WASHINGTON | The American pharmaceutical giant Johnson & Johnson wanted to be reassuring Tuesday on the suspension considered “temporary” of its clinical trial for a vaccine against COVID-19 after the unexpected illness of a participant.
“We have temporarily halted additional dosing in all of our clinical trials of an investigational COVID-19 vaccine, including the entire Phase 3 trial, due to unexplained illness in one participant,” said announced the group in a press release.
The group learned of the participant’s illness on Sunday evening and announced it on Monday evening, management said.
Consequence: no more participants in the trial receive the vaccine or the placebo until further notice. An independent expert committee will study the data to see whether or not the “unexplained disease” may or may not be related to the vaccine.
The group’s management insisted on the “temporary” nature of this break: “Our plan is to continue the study,” said the group’s research director, Mathai Mammen during a conference call presenting the results. third quarter financial results.
He said it would take “a few days” before more information was available on what caused the participant’s illness. He could not say, in response to a question, whether the alleged disease was neurological in nature.
In such studies, he added, the occurrence of an unexpected illness “may or may not have something to do at all with the drug or vaccine being studied.”
CFO Joe Wolk was also reassuring: “Breaks are not uncommon if you think of the vaccine trial we are conducting.”
“These are 60,000 individuals, it’s a large study,” he said, adding that on trials of this magnitude, “we should expect that there would be a suspension for an event. unwanted ”.
The recruitment of volunteers for phase 3 of the Johnson & Johnson clinical trials began at the end of September, in order to engage 60,000 participants at more than 200 sites in the United States, and in other countries.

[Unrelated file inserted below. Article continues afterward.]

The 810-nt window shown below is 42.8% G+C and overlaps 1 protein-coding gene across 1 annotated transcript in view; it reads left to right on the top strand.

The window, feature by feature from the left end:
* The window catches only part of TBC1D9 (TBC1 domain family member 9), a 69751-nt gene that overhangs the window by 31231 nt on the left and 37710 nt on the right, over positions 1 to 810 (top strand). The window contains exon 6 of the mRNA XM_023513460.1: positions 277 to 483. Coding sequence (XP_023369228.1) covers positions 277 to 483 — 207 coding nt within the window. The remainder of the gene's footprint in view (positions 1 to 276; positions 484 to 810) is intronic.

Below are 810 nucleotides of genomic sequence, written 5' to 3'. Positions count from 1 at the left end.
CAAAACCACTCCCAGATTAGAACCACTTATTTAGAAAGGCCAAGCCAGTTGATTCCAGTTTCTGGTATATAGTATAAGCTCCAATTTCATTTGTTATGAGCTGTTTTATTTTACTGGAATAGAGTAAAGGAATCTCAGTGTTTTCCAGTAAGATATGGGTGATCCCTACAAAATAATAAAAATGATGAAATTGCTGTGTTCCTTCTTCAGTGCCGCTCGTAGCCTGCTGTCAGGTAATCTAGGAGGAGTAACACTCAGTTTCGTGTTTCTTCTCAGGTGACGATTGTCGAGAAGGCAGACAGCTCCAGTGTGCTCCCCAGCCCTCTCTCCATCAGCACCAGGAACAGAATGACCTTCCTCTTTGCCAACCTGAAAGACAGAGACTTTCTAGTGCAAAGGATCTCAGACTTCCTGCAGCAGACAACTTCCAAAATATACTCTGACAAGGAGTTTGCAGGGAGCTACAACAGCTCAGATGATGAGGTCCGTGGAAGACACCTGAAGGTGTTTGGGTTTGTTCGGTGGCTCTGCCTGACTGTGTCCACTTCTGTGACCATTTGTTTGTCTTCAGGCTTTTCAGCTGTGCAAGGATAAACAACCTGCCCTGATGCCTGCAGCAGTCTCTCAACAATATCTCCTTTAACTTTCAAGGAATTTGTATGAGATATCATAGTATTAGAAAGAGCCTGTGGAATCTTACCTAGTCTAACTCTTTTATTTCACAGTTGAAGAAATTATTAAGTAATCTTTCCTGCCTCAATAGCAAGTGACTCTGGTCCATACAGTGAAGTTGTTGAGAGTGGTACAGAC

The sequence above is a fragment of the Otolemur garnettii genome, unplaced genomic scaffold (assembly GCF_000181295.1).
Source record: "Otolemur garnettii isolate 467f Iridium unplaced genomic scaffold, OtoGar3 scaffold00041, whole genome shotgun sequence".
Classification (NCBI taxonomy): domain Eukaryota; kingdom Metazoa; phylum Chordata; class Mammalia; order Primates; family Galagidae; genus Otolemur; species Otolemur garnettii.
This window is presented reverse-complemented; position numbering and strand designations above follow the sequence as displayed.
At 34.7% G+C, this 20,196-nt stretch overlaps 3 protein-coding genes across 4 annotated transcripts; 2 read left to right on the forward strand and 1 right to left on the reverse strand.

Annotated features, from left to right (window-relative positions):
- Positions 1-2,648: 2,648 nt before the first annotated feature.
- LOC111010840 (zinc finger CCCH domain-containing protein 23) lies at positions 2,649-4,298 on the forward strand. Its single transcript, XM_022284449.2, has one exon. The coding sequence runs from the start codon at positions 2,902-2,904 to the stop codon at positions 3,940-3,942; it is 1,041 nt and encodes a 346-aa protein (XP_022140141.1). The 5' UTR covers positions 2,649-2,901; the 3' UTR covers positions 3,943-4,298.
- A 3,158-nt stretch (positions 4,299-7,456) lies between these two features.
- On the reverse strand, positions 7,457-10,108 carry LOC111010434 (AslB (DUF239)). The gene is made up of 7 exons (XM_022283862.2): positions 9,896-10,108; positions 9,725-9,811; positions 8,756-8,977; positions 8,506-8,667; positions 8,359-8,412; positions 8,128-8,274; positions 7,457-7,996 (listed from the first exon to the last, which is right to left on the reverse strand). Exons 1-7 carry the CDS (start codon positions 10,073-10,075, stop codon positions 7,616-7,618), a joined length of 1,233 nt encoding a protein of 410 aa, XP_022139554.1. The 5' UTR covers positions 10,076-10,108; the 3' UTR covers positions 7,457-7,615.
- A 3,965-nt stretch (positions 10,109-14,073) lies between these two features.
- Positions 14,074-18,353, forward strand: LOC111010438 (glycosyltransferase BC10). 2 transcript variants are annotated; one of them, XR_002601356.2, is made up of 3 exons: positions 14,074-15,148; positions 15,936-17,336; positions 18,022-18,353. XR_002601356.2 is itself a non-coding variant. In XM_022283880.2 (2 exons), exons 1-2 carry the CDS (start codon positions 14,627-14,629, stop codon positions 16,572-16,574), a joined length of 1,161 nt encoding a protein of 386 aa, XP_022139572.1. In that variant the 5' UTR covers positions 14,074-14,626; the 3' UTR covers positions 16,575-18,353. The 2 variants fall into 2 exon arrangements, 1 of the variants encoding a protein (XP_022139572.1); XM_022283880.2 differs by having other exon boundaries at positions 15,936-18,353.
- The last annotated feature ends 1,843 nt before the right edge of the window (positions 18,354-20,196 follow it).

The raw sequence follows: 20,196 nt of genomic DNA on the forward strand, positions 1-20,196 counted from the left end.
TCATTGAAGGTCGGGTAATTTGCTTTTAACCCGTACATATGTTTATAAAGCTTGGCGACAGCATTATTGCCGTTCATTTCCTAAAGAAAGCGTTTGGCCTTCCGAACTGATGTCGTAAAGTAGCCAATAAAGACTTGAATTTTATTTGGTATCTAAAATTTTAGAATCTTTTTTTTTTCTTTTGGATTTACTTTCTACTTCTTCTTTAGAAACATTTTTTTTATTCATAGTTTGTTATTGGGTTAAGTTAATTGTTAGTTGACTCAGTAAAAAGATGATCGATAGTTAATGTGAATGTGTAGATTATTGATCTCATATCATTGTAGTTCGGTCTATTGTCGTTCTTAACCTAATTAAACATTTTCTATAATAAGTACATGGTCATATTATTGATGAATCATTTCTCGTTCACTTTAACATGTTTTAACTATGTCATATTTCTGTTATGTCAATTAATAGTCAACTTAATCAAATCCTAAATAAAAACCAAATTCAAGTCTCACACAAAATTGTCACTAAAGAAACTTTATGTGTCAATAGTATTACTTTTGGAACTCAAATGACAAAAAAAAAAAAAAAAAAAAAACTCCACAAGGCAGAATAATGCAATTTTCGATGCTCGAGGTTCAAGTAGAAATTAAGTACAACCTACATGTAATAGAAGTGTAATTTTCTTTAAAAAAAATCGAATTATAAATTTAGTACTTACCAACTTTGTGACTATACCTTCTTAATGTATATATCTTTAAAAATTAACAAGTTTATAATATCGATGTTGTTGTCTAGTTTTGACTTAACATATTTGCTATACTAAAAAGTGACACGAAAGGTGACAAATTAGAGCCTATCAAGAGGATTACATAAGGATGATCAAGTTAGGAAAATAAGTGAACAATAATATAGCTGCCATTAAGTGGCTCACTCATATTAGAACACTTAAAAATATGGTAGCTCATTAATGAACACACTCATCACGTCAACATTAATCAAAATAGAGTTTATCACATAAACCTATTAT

Johnson & Johnson, which has pledged to sell its future COVID-19 vaccine without making a profit, is one of a dozen groups around the world to conduct phase 3 trials, and the 4th in the United States.
Its vaccine candidate is based on a single dose of an adenovirus responsible for the common cold, modified so that it cannot replicate and combined with a part of the Sars-CoV-2 coronavirus called the spike protein (or “spike” ) that it uses to enter human cells.
For now, Johnson & Johnson say they are waiting for the diagnosis from the Drug Oversight Committee.
He says, according to his financial director Joe Wolk, does not know if the sick participant was included in the sample of those who received a placebo or those who received the vaccine injection.
“We let the security protocols follow the proper procedure and we just have to wait for new information,” said the official.
Reassure the public
“This should reassure the public that all scientific, medical and ethical standards are applied (…) as we all seek a vaccine to fight COVID-19,” added the leader.
Last September, clinical trials of the COVID-19 vaccine candidate developed by AstraZeneca and the University of Oxford, considered one of the most promising, were also halted after a British participant developed an unexplained pathology .
These trials resumed in Japan in early October, but not in the United States where the pharmaceutical giant says it is collaborating with the drug authority.
Two Phase 3 trials, led by Pfizer and Moderna, are still ongoing in the United States
Announced shortly before the presentation of quarterly results, Johnson & Johnson’s disappointment weighed on the stock, which fell more than 2% at around 3:40 p.m. GMT on Wall Street, despite a big profit and optimism for the whole of the ‘year.
The group posted a net profit of 3.5 billion dollars for a turnover of 21.08 billion dollars, up 1.7%.
Johnson & Johnson has also raised its annual forecasts.